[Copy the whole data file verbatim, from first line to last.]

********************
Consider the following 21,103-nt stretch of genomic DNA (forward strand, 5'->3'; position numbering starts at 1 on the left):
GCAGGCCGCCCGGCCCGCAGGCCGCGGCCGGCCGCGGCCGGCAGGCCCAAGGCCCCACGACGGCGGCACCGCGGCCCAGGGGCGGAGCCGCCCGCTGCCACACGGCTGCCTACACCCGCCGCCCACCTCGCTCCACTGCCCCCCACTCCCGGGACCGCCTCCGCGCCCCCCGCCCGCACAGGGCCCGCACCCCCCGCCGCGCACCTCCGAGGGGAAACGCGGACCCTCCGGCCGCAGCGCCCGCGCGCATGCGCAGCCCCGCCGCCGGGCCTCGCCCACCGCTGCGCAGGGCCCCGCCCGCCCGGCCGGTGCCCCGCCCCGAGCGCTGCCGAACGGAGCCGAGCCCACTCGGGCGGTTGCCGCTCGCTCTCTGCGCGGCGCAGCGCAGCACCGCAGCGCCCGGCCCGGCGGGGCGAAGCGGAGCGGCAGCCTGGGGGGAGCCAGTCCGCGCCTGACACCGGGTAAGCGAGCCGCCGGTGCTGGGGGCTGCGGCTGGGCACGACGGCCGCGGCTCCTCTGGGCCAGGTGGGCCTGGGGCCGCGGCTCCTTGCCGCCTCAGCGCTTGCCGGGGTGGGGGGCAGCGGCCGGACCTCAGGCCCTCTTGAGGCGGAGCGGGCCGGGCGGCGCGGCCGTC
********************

Consider the following 21,103-nt stretch of genomic DNA (forward strand, 5'->3'; position numbering starts at 1 on the left):
GCAGGCCGCCCGGCCCGCAGGCCGCGGCCGGCCGCGGCCGGCAGGCCCAAGGCCCCACGACGGCGGCACCGCGGCCCAGGGGCGGAGCCGCCCGCTGCCACACGGCTGCCTACACCCGCCGCCCACCTCGCTCCACTGCCCCCCACTCCCGGGACCGCCTCCGCGCCCCCCGCCCGCACAGGGCCCGCACCCCCCGCCGCGCACCTCCGAGGGGAAACGCGGACCCTCCGGCCGCAGCGCCCGCGCGCATGCGCAGCCCCGCCGCCGGGCCTCGCCCACCGCTGCGCAGGGCCCCGCCCGCCCGGCCGGTGCCCCGCCCCGAGCGCTGCCGAACGGAGCCGAGCCCACTCGGGCGGTTGCCGCTCGCTCTCTGCGCGGCGCAGCGCAGCACCGCAGCGCCCGGCCCGGCGGGGCGAAGCGGAGCGGCAGCCTGGGGGGAGCCAGTCCGCGCCTGACACCGGGTAAGCGAGCCGCCGGTGCTGGGGGCTGCGGCTGGGCACGACGGCCGCGGCTCCTCTGGGCCAGGTGGGCCTGGGGCCGCGGCTCCTTGCCGCCTCAGCGCTTGCCGGGGTGGGGGGCAGCGGCCGGACCTCAGGCCCTCTTGAGGCGGAGCGGGCCGGGCGGCGCGGCCGTC